At the beginning of this month, I had the pleasure of attending the VBC PhD Symposium. The symposium is a two-day scientific conference organised by a committee of students from the VBC PhD Programme and, this year, led by Jillian Augustine. Just like last year, I acted as a volunteer to help with the set up and running of the event. Unfortunately, I wasn’t quite as helpful as I had hoped to be as it happened not only at a very busy time for me but when I was sick — and lost my voice for almost two weeks!
The focus this year was “Mind the App: Applications that Bridge Biology and Technology” and had talks that covered a variety of topics from using spider webs to study virus survival to brain-computer interfaces to the history of biological warfare. I do not mean to cover the entire symposium in detail and will merely focus on a couple of aspects which were of particular interest to me.
At the end of the first day was a very interesting panel discussion on biotech startups. This is an aspect of science which many students are probably not familiar with and it was interesting to hear the views of those who went down that road. One mentioned not valuing a PhD too much (a second disagreed and stated that a PhD is always helpful) but we also learned about the business aspect itself. For example, many biotech startups do not make a profit. They run off investor’s money, rapidly growing and then usually being bought out by a larger company. That was quite surprising.
As a South African living outside of my home country, I am particularly attuned to when it is mentioned. This happens more frequently than one might expect – or perhaps its just some form of selective attention. In any case, there were two talks which I can remember mentioning South Africa.
The first was “Stories from the lab, stories from the field: Advancing crop biotechnology” by Hervé Vanderschuren. He spoke about the crop plant cassava, which is particularly popular in Africa, and work to create better varieties. South Africa was mentioned three times. Once because he has collaborators at the University of the Witwatersrand, a second time because the SAB portion of SABMiller comes from South African Breweries (they have launched a cassava beer) and a third time because it was the only country in Africa that had had biotech legislation. The lack of legislation made setting up field trials of genetically-modified crops particularly challenging in some countries.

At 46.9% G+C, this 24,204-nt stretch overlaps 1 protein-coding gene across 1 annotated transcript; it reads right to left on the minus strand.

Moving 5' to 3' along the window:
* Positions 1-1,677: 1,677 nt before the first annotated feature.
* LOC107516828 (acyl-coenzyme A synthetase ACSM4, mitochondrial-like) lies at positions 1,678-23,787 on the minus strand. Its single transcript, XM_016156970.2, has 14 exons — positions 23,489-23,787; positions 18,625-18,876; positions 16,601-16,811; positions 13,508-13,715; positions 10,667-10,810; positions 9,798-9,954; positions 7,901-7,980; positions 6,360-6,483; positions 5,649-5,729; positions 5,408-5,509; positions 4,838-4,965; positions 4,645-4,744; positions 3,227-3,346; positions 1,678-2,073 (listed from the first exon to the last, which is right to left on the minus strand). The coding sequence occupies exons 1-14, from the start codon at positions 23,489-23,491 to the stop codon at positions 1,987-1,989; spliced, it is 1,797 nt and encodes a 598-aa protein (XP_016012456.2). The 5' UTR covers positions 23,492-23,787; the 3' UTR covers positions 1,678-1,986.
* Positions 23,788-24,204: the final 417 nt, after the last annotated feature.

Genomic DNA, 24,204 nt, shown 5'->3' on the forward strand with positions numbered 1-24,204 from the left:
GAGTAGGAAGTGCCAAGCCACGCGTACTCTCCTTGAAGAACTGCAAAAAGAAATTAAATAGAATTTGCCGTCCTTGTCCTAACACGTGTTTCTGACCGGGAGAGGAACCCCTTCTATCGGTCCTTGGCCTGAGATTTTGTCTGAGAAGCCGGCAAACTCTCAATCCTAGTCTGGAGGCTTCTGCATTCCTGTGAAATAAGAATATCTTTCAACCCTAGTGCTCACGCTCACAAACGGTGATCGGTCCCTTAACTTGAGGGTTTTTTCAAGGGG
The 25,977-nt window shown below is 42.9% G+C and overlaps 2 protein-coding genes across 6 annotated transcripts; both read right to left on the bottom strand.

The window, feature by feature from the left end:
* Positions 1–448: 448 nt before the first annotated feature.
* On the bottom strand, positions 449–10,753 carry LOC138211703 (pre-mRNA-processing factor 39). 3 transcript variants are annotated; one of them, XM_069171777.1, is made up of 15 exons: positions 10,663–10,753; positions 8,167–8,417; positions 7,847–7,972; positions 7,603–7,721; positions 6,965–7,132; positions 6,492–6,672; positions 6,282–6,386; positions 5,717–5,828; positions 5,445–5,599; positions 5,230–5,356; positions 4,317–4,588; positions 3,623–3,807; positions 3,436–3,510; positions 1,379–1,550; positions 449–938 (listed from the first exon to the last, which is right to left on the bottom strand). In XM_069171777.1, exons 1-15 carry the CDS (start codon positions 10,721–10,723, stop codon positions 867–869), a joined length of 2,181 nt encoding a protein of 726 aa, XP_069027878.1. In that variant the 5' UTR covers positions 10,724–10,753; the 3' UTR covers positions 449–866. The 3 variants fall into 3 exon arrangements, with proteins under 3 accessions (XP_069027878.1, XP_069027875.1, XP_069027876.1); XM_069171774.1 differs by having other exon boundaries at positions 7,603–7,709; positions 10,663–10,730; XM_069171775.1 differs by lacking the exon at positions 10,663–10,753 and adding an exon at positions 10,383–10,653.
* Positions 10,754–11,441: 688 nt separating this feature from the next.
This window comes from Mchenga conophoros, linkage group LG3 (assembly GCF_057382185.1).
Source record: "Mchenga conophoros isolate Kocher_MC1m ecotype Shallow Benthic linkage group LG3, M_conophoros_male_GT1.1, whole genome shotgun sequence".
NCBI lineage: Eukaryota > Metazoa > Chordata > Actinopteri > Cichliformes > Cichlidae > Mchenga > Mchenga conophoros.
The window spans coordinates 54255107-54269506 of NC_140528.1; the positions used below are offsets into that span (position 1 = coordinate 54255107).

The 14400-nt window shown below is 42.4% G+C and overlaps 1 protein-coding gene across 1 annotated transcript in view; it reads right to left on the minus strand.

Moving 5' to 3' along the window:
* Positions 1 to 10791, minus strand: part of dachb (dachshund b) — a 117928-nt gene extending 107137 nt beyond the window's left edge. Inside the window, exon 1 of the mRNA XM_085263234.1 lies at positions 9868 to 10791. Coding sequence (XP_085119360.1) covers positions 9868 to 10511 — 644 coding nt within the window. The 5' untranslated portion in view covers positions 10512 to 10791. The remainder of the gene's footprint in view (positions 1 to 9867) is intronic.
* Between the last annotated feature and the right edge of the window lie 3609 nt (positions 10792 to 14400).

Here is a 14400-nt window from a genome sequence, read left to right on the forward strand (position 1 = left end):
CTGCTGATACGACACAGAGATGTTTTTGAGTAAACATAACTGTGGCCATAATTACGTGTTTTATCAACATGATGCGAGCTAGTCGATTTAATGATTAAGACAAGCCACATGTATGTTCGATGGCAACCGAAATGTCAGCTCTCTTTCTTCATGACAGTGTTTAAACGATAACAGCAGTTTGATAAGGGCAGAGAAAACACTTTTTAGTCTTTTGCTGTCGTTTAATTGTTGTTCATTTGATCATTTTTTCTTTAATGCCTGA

The other mention of South Africa was more negative. Filippa Lentzos spoke about the history of biological warfare and how, compared to chemical and nuclear weapons programmes, it has been characterised by extreme secrecy and dubious deals. In this she also mentioned that Wouter Basson, the head of the South African biological weapons programme during apartheid, Project Coast, was still a practising medical doctor. There have, however, been petitions and hearings regarding his conduct and whether he should lose his medical licence.
I will note that when it comes to weapons of mass destruction, South Africa has done some good. It was the first, and only, country to unilaterally dismantle its nuclear weapons programme.
There were, of course, many more talks over the the two days but I cannot hope to cover them all from memory. Overall, it was a great scientific programme that ended with recognition of the year’s graduating students and the presentation of the PhD awards. I look forward to next year’s symposium.
Photos from the 2016 PhD Symposium are courtesy of Thomas Schütz.